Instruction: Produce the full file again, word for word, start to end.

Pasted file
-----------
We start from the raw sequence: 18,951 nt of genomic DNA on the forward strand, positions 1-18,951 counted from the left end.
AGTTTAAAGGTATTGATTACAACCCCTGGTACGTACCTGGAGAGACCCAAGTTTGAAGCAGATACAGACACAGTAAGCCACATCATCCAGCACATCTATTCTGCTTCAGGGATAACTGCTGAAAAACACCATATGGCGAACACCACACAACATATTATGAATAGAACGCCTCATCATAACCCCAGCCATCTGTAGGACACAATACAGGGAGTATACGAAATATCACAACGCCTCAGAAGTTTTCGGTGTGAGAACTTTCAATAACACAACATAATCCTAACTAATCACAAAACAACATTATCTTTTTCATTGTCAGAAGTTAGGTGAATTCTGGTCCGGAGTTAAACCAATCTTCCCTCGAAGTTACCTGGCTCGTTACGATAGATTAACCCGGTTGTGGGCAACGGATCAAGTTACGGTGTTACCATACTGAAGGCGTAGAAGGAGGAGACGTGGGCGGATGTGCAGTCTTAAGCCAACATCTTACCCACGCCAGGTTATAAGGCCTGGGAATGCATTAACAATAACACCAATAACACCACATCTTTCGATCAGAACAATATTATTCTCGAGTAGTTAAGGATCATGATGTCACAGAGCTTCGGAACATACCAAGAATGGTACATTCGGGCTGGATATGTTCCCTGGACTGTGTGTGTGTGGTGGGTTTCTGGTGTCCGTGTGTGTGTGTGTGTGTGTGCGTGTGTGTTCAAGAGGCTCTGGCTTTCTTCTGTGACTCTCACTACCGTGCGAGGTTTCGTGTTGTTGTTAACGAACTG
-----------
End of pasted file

We start from the raw sequence: 18,951 nt of genomic DNA on the forward strand, positions 1-18,951 counted from the left end.
AGTTTAAAGGTATTGATTACAACCCCTGGTACGTACCTGGAGAGACCCAAGTTTGAAGCAGATACAGACACAGTAAGCCACATCATCCAGCACATCTATTCTGCTTCAGGGATAACTGCTGAAAAACACCATATGGCGAACACCACACAACATATTATGAATAGAACGCCTCATCATAACCCCAGCCATCTGTAGGACACAATACAGGGAGTATACGAAATATCACAACGCCTCAGAAGTTTTCGGTGTGAGAACTTTCAATAACACAACATAATCCTAACTAATCACAAAACAACATTATCTTTTTCATTGTCAGAAGTTAGGTGAATTCTGGTCCGGAGTTAAACCAATCTTCCCTCGAAGTTACCTGGCTCGTTACGATAGATTAACCCGGTTGTGGGCAACGGATCAAGTTACGGTGTTACCATACTGAAGGCGTAGAAGGAGGAGACGTGGGCGGATGTGCAGTCTTAAGCCAACATCTTACCCACGCCAGGTTATAAGGCCTGGGAATGCATTAACAATAACACCAATAACACCACATCTTTCGATCAGAACAATATTATTCTCGAGTAGTTAAGGATCATGATGTCACAGAGCTTCGGAACATACCAAGAATGGTACATTCGGGCTGGATATGTTCCCTGGACTGTGTGTGTGTGGTGGGTTTCTGGTGTCCGTGTGTGTGTGTGTGTGTGTGCGTGTGTGTTCAAGAGGCTCTGGCTTTCTTCTGTGACTCTCACTACCGTGCGAGGTTTCGTGTTGTTGTTAACGAACTG